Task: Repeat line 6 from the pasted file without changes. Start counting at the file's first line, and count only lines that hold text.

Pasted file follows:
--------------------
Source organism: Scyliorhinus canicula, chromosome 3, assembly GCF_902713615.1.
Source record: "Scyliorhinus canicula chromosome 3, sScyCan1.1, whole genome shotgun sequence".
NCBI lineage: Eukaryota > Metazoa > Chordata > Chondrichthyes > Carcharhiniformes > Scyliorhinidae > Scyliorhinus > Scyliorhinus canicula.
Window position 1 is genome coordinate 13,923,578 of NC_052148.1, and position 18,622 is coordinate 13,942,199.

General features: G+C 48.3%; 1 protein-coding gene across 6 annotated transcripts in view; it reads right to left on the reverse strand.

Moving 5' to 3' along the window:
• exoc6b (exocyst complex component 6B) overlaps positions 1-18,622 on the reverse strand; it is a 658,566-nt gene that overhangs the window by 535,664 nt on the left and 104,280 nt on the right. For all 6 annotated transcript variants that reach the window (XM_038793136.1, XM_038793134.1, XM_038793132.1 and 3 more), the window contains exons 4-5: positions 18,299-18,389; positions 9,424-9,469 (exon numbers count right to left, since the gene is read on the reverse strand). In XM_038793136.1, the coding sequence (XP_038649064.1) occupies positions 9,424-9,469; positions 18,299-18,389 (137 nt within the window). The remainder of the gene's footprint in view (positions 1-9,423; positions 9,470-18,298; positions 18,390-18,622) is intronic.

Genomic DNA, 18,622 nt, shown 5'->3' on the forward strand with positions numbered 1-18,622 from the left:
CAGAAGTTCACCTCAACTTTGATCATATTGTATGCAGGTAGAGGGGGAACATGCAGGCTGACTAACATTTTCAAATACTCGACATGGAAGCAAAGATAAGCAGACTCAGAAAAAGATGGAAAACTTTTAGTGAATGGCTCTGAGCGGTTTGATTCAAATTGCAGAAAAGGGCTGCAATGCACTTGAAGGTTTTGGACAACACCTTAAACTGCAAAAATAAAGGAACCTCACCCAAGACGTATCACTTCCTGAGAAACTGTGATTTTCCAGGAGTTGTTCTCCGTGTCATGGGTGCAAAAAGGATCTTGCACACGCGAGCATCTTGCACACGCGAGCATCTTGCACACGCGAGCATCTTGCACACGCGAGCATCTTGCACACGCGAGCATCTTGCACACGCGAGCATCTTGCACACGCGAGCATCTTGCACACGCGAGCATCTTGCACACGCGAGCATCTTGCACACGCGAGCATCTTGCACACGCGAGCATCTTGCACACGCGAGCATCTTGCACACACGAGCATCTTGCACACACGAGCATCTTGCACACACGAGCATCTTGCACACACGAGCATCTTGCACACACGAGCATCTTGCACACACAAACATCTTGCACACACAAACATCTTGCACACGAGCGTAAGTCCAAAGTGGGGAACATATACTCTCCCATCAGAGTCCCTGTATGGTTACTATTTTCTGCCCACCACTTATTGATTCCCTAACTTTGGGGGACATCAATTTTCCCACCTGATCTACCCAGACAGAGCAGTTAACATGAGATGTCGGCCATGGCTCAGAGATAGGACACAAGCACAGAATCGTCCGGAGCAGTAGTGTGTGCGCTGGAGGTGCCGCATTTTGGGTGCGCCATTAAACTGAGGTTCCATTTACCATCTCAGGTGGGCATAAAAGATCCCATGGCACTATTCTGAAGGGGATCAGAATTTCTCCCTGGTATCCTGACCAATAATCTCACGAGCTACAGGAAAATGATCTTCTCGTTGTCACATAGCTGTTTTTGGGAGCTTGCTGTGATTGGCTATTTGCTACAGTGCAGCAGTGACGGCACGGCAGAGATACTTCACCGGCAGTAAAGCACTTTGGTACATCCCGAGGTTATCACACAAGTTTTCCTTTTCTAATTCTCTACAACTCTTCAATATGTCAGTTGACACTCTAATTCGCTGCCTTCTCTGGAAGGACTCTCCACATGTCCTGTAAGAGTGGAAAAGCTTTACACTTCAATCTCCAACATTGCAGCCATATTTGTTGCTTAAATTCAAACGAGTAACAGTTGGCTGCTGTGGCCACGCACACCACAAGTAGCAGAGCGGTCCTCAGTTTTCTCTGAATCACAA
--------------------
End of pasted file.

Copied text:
Moving 5' to 3' along the window: